She puts the bottle aside and flexes the fingers of her left hand—there’s still an ache, deep in the bone.
“That’s important,” she says. She kneels down in front of Federico, and takes his hands in hers. “The next time we see Josef, we’ve got to kill him, before he kills us. And the only way to do that is to do as much damage as possible. Stop his heart, destroy his brain, and he’s dead.”
She takes one of the teacups and presses it into Federico’s hands.
“Sorry,” He says, accepting the drink, “did you say that this war is going to take place?”
“A thousand years downstream, yes.”
“So it hasn’t happened yet?”
“Who are you?”
Paige reaches for her coat, and pulls out the coil gun. “I’m a fangbanger, a vampire killer.”
“And you’re from the future too?”
“Look,” she says. “All you need to know tonight is this: When you see Josef, shoot out his legs. That’ll immobilize him, and give us time to kill him.” She stops talking then. He can see Federico’s had enough for one night. She slips a pill into his next drink and, within minutes, he’s asleep, wrapped in the blanket, with the shotgun clasped protectively across his chest.
Alone with her thoughts, Paige moves quietly. She turns out the bedside light and crosses to the window, pulling aside the heavy curtain. It’s after twelve now, and the trams have stopped for the night. The streets are quiet. She feels she should congratulate Josef on his choice of hiding place. Amsterdam is an easy city in which to be a stranger; there are so many tourists, so many distractions, that it’s a simple matter to lose yourself in the crowd. If she hadn’t known what to look for, she might never have found him. But then, she’s been a fangbanger for a long time, and she’s learned to piece together seemingly unrelated deaths and unexplained crimes; to filter out the background noise of modern urban life in order to reveal the unmistakable M.O. of an active vampire. She leans her forehead against the window glass; heart pumping in her chest, knowing it won’t take Josef long to track her down. She’s been doing this job for enough years, waded through enough shit, to know how dangerous a wounded vampire can be.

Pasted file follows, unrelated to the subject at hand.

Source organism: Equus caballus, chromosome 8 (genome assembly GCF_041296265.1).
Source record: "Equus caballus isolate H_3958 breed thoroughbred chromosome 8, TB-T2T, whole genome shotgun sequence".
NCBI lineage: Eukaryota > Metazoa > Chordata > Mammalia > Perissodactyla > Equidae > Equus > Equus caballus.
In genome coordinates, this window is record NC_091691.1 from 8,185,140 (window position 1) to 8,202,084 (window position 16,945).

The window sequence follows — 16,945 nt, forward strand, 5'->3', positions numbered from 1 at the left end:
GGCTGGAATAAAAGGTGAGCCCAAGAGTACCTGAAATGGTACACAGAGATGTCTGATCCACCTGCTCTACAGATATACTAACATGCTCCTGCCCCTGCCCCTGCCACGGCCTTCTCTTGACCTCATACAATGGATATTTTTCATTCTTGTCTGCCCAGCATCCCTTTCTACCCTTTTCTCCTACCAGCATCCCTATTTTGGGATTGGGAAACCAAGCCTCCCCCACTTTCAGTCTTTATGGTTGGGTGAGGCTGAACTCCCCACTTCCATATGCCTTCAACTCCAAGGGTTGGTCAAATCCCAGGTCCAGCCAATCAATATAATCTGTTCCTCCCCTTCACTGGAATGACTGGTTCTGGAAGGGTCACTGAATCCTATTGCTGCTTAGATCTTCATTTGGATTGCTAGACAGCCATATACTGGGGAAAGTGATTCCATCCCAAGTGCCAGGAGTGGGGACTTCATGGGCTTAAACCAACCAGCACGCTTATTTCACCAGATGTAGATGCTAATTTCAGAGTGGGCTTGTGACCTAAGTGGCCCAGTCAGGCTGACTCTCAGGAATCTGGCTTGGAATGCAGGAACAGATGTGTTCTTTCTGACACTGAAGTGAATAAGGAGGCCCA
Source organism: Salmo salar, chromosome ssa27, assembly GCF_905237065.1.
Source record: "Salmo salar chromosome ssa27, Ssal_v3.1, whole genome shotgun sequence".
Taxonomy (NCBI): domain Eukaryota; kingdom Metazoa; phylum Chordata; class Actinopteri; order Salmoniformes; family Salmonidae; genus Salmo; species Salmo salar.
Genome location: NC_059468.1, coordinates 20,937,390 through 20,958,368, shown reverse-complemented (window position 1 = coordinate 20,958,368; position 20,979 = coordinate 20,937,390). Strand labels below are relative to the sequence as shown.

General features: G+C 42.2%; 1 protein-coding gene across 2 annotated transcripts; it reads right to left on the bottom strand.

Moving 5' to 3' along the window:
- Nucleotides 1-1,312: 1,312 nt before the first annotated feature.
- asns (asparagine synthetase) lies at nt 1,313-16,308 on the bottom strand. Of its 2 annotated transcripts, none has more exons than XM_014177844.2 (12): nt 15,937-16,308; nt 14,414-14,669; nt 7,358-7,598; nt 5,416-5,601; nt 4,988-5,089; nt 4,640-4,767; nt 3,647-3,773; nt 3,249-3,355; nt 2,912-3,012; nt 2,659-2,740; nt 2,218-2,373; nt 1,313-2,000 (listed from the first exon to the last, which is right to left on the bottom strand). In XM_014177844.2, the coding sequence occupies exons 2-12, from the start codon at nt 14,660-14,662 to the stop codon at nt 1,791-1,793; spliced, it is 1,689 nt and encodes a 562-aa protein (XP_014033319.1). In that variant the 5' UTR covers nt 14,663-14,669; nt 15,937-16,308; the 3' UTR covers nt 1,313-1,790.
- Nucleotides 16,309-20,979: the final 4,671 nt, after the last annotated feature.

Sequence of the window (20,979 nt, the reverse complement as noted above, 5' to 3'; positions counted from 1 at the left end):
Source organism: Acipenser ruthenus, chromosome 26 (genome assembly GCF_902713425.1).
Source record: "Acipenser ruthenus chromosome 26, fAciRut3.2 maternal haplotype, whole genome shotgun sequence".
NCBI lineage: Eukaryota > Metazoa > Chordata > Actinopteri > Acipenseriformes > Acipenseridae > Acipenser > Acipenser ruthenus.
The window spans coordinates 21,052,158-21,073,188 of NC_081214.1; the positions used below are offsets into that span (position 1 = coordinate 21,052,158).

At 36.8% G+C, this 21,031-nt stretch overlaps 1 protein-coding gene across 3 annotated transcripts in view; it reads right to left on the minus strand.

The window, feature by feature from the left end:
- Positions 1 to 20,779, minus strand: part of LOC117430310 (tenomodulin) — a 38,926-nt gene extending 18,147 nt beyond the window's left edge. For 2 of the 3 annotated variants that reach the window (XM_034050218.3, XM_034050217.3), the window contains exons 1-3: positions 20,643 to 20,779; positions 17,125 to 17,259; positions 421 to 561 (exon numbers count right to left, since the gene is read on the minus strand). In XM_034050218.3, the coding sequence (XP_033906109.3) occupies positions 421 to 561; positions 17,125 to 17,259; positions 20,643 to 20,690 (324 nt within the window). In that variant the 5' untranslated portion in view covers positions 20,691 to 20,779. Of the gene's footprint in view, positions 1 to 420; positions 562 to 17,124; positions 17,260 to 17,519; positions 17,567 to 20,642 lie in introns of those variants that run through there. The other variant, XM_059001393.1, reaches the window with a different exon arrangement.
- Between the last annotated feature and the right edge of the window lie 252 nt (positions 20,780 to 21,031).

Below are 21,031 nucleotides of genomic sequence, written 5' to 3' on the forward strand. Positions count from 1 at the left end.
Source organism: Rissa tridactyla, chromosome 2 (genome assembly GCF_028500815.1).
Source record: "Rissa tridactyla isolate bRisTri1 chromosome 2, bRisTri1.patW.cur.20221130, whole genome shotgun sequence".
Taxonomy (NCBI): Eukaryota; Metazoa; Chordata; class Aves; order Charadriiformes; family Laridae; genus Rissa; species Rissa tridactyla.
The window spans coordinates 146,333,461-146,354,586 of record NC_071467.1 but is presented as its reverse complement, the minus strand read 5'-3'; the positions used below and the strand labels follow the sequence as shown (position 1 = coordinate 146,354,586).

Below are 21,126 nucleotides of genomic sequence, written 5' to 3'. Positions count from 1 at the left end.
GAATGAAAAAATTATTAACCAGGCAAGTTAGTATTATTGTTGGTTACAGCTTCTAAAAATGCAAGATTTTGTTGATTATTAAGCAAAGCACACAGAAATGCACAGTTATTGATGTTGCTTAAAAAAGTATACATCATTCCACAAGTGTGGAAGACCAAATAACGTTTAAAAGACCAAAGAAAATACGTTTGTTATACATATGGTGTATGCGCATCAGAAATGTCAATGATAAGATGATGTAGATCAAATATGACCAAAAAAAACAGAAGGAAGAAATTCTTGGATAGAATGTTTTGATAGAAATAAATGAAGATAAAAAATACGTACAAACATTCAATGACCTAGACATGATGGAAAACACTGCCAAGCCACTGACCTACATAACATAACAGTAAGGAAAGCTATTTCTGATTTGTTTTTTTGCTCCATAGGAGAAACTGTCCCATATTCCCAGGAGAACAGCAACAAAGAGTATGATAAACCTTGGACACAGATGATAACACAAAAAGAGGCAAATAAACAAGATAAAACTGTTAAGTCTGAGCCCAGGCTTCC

At 4am, the sky starts to gray in the east. Federico’s still asleep, and Paige gives up her vigil. She tucks the coil gun into the back of her belt, pulls on a sweater to cover it, and wanders down to the hotel restaurant. When she gets there, she finds the place empty, although she can hear cooking sounds from the kitchen as the staff gear up for the breakfast rush. She helps herself to a cup of coffee from the pot, and a large handful of sugar sachets, and takes it all over to a table by the window, where she stirs the contents of the little packets into her coffee. There are sixteen altogether, and she uses them all. Then, leaving the sticky mess to cool, she rests her left arm on the table, and clenches and unclenches her fist. Everything seems in order. The tendons move as they should, and there’s no trace of the break. It doesn’t even ache now. Satisfied, she takes a sip of the lip-curlingly sweet coffee. It tastes disgusting, but she needs the sugar to refuel the tweaked macrophages and artificial fibroblasts that have allowed her to heal so quickly.
Outside the window, it’s still raining. She watched the drops slither on the glass. It makes her think of Josef in better times, before he had his fangs implanted. She remembers him as bright and swift and clever; a sociopath, yes, but still her best student. And there it is, her dirty little secret, the inconvenient truth she’s been hiding from Federico: the reason she makes such a good vampire hunter is that during the war, before the vampires were deployed against the enemy, it was she who trained them. She was a military psychologist at the time, an expert in guerrilla warfare. While combat instructors taught the vampires how to kill, she showed them a range of nasty tricks culled from a thousand hard-fought insurgencies: from the Scythians of Central Asia to the soldiers of the Viet Cong, and beyond.
She remembers her penultimate briefing in particular.